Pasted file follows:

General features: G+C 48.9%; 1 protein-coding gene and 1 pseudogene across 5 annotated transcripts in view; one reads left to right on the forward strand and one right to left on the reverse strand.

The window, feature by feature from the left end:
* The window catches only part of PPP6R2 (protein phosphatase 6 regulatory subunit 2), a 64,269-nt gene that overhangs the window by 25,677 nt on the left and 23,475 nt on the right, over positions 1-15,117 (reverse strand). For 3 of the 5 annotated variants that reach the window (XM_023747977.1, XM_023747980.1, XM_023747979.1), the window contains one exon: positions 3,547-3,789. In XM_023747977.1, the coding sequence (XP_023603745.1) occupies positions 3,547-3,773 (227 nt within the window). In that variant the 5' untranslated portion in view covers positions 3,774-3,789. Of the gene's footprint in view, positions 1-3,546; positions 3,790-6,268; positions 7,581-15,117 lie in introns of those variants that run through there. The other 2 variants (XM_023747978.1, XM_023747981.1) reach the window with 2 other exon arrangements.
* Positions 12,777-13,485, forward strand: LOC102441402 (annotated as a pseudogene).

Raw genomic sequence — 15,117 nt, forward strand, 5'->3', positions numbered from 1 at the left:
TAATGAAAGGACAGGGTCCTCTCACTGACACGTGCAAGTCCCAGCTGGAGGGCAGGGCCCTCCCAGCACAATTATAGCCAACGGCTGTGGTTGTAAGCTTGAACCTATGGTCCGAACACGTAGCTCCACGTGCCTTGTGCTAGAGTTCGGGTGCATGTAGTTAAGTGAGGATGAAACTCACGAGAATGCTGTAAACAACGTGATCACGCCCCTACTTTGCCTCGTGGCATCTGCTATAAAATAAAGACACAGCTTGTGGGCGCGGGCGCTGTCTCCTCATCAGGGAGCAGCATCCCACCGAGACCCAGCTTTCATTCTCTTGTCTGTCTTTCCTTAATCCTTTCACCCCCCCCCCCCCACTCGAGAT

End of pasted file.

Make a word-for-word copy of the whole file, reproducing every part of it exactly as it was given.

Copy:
General features: G+C 48.9%; 1 protein-coding gene and 1 pseudogene across 5 annotated transcripts in view; one reads left to right on the forward strand and one right to left on the reverse strand.

The window, feature by feature from the left end:
* The window catches only part of PPP6R2 (protein phosphatase 6 regulatory subunit 2), a 64,269-nt gene that overhangs the window by 25,677 nt on the left and 23,475 nt on the right, over positions 1-15,117 (reverse strand). For 3 of the 5 annotated variants that reach the window (XM_023747977.1, XM_023747980.1, XM_023747979.1), the window contains one exon: positions 3,547-3,789. In XM_023747977.1, the coding sequence (XP_023603745.1) occupies positions 3,547-3,773 (227 nt within the window). In that variant the 5' untranslated portion in view covers positions 3,774-3,789. Of the gene's footprint in view, positions 1-3,546; positions 3,790-6,268; positions 7,581-15,117 lie in introns of those variants that run through there. The other 2 variants (XM_023747978.1, XM_023747981.1) reach the window with 2 other exon arrangements.
* Positions 12,777-13,485, forward strand: LOC102441402 (annotated as a pseudogene).

Raw genomic sequence — 15,117 nt, forward strand, 5'->3', positions numbered from 1 at the left:
TAATGAAAGGACAGGGTCCTCTCACTGACACGTGCAAGTCCCAGCTGGAGGGCAGGGCCCTCCCAGCACAATTATAGCCAACGGCTGTGGTTGTAAGCTTGAACCTATGGTCCGAACACGTAGCTCCACGTGCCTTGTGCTAGAGTTCGGGTGCATGTAGTTAAGTGAGGATGAAACTCACGAGAATGCTGTAAACAACGTGATCACGCCCCTACTTTGCCTCGTGGCATCTGCTATAAAATAAAGACACAGCTTGTGGGCGCGGGCGCTGTCTCCTCATCAGGGAGCAGCATCCCACCGAGACCCAGCTTTCATTCTCTTGTCTGTCTTTCCTTAATCCTTTCACCCCCCCCCCCCCACTCGAGAT